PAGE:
Frying chicken (I know, not very healthy), has been a huge challenge. I used to dip in flour and decided to try corn starch. It burned quickly and added an unwanted flavor, so maybe the potato flour will work better.

H.
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#5 tarnalberry

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Posted 17 September 2004 - 08:41 PM

I don't generally use a thickener for soup - just used only as much water as would give me the consistency I wanted - but I've had potato starch work in the past. I use cornstarch for gravy, though... always have, even when I'd never heard of gluten.
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#6 mbrookes

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Posted 07 July 2010 - 12:06 PM

Oops. I didn't do that right.

I find that I can use a commercial mixture like Pamels's flour for most purposes, but for frying chicken and especially for onion rings I like Oriental rice flour (called sweet or glutinous) It stays crisp when even wheat flour doesn't.

For frying fish I use cornmeal with a little Tony Chachere (Too bad. I can't spell that word) It makes great catfish.
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#7 sa1937

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Posted 07 July 2010 - 03:43 PM

Oops. I didn't do that right.

I find that I can use a commercial mixture like Pamels's flour for most purposes, but for frying chicken and especially for onion rings I like Oriental rice flour (called sweet or glutinous) It stays crisp when even wheat flour doesn't.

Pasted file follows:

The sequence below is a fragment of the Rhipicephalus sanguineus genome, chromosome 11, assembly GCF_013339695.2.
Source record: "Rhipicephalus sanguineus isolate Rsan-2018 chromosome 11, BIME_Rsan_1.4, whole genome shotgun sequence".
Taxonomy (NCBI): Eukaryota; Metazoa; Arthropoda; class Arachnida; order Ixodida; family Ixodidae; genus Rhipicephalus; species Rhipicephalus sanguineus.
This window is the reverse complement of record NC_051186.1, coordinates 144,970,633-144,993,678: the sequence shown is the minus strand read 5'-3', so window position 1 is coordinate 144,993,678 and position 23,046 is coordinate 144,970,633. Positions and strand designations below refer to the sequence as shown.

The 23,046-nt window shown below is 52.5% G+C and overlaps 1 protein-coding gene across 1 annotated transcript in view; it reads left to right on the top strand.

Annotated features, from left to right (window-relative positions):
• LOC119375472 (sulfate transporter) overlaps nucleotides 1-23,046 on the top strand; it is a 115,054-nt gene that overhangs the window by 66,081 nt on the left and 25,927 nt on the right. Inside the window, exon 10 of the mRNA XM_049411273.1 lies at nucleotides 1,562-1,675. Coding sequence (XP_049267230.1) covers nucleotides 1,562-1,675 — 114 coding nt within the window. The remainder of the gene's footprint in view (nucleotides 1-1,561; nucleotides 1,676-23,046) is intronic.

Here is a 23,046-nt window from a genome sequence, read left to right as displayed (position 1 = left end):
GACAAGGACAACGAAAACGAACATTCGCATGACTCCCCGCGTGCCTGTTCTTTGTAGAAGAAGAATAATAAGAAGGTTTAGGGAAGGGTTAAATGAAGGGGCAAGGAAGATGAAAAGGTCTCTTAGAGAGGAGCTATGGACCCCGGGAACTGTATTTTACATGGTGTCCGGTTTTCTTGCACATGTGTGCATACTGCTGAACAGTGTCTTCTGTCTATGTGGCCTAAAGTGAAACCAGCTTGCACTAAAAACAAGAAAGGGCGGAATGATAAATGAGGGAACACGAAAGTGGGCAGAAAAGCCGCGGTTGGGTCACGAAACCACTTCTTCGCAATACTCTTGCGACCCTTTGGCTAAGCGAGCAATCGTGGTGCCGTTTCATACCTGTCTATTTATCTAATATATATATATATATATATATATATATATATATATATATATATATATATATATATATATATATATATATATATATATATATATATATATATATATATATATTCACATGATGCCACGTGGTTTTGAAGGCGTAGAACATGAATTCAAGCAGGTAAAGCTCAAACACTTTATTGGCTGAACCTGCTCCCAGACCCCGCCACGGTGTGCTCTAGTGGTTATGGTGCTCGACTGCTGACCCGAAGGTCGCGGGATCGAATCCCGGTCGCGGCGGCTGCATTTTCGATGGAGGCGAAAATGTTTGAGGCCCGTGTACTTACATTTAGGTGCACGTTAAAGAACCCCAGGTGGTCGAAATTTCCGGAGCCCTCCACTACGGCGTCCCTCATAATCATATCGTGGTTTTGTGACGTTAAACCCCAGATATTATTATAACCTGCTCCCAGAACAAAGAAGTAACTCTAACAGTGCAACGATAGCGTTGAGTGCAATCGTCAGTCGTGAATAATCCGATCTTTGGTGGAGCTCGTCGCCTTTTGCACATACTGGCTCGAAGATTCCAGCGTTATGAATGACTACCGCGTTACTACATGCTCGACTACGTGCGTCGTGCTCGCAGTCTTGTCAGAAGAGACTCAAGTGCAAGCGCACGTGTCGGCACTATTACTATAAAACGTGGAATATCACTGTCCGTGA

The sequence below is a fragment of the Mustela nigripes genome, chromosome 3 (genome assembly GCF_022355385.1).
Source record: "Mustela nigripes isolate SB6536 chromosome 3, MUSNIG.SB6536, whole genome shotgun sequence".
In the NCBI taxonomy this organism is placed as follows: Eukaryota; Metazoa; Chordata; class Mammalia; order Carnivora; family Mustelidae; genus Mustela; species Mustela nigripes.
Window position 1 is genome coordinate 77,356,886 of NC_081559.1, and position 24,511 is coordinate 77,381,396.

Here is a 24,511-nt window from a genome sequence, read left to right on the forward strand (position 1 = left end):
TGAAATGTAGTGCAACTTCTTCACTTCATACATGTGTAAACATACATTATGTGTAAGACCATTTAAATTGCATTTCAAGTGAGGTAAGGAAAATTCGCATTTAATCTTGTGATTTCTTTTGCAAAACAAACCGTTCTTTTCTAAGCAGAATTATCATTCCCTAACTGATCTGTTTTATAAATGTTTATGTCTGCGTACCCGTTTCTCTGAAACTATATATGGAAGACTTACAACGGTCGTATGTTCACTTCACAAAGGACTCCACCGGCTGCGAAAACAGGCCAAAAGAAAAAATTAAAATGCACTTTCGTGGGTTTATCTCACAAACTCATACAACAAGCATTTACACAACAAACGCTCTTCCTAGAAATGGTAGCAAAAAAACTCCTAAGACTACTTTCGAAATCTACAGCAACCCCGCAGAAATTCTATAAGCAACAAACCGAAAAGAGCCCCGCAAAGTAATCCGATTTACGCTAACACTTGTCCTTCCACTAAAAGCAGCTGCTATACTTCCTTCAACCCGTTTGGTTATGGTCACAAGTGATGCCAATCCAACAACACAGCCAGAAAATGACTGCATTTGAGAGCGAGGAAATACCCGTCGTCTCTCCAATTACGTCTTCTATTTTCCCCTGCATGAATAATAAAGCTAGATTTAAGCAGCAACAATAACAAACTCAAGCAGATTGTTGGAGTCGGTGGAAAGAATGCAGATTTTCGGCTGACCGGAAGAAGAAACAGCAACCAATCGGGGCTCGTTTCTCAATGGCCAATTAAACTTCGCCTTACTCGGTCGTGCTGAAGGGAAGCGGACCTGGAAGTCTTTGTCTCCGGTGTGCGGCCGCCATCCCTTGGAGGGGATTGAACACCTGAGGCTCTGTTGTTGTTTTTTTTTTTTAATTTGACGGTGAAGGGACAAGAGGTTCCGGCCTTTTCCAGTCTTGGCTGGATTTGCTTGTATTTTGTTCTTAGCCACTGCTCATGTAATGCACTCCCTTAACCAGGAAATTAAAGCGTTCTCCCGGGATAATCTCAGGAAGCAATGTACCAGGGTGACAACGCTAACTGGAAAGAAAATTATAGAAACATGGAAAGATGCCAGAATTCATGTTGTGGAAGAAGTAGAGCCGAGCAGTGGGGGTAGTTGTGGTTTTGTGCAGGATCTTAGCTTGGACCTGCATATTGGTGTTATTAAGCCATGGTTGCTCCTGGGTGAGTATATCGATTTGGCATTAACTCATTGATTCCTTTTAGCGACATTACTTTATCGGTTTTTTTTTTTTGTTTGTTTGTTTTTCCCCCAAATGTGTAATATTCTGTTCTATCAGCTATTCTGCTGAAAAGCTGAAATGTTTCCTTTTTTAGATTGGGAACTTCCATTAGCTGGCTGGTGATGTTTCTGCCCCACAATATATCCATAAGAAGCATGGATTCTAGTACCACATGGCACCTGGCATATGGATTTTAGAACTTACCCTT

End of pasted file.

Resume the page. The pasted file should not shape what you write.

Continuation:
Thanks! I didn't know that and I do have glutinous rice flour in my pantry!
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#8 Tina B

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Posted 11 July 2010 - 10:10 AM

My family is being very patient and I want to cook the way they are used to the best that I can. Tonight I am making swiss steak. I am using rice flour. Is this the best or is there a better flour or combo. I am thinking of meals where the meat is floured beforehand and the sauce thickens as it cooks. Do I need to rethink this and add the thickener after?


I use plain white corn flour (not corn meal). The flour is finer and readily available here in the aisle with the international foods like Goya and Gonsalves
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#9 GlutenFreeManna